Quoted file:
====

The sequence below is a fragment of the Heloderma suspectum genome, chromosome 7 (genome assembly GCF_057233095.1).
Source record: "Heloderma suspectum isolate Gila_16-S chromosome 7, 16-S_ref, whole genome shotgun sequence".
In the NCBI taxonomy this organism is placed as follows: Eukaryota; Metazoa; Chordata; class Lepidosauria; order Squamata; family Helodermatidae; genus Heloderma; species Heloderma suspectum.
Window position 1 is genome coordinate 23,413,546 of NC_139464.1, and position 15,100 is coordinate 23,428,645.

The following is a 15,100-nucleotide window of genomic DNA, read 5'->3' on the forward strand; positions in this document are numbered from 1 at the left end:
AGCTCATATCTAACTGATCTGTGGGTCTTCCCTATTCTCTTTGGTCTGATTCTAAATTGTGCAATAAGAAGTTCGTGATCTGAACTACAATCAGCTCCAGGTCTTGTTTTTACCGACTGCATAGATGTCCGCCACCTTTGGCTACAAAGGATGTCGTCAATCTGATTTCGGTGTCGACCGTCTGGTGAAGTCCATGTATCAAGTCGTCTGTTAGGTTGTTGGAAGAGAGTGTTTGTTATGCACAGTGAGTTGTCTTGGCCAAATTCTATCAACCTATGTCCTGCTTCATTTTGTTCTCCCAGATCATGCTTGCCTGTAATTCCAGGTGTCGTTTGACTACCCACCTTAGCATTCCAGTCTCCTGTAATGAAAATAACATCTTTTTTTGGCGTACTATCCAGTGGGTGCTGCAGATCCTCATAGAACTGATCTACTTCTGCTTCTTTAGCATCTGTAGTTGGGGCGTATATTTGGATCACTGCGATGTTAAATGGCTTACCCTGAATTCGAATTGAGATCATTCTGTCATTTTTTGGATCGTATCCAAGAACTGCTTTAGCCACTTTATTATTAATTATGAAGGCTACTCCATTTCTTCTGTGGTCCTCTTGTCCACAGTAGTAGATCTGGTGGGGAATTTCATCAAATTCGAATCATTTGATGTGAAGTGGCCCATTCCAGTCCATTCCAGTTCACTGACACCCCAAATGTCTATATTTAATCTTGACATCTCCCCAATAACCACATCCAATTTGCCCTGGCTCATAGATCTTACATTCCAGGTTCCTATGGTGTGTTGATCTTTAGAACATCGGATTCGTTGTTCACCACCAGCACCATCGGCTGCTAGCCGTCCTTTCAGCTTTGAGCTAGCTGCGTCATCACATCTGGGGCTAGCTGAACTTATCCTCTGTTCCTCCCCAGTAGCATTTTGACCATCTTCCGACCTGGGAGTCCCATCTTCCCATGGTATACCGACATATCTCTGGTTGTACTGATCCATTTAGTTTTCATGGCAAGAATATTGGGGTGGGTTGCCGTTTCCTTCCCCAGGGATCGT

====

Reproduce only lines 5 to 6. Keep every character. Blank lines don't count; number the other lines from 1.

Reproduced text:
The following is a 15,100-nucleotide window of genomic DNA, read 5'->3' on the forward strand; positions in this document are numbered from 1 at the left end:
AGCTCATATCTAACTGATCTGTGGGTCTTCCCTATTCTCTTTGGTCTGATTCTAAATTGTGCAATAAGAAGTTCGTGATCTGAACTACAATCAGCTCCAGGTCTTGTTTTTACCGACTGCATAGATGTCCGCCACCTTTGGCTACAAAGGATGTCGTCAATCTGATTTCGGTGTCGACCGTCTGGTGAAGTCCATGTATCAAGTCGTCTGTTAGGTTGTTGGAAGAGAGTGTTTGTTATGCACAGTGAGTTGTCTTGGCCAAATTCTATCAACCTATGTCCTGCTTCATTTTGTTCTCCCAGATCATGCTTGCCTGTAATTCCAGGTGTCGTTTGACTACCCACCTTAGCATTCCAGTCTCCTGTAATGAAAATAACATCTTTTTTTGGCGTACTATCCAGTGGGTGCTGCAGATCCTCATAGAACTGATCTACTTCTGCTTCTTTAGCATCTGTAGTTGGGGCGTATATTTGGATCACTGCGATGTTAAATGGCTTACCCTGAATTCGAATTGAGATCATTCTGTCATTTTTTGGATCGTATCCAAGAACTGCTTTAGCCACTTTATTATTAATTATGAAGGCTACTCCATTTCTTCTGTGGTCCTCTTGTCCACAGTAGTAGATCTGGTGGGGAATTTCATCAAATTCGAATCATTTGATGTGAAGTGGCCCATTCCAGTCCATTCCAGTTCACTGACACCCCAAATGTCTATATTTAATCTTGACATCTCCCCAATAACCACATCCAATTTGCCCTGGCTCATAGATCTTACATTCCAGGTTCCTATGGTGTGTTGATCTTTAGAACATCGGATTCGTTGTTCACCACCAGCACCATCGGCTGCTAGCCGTCCTTTCAGCTTTGAGCTAGCTGCGTCATCACATCTGGGGCTAGCTGAACTTATCCTCTGTTCCTCCCCAGTAGCATTTTGACCATCTTCCGACCTGGGAGTCCCATCTTCCCATGGTATACCGACATATCTCTGGTTGTACTGATCCATTTAGTTTTCATGGCAAGAATATTGGGGTGGGTTGCCGTTTCCTTCCCCAGGGATCGT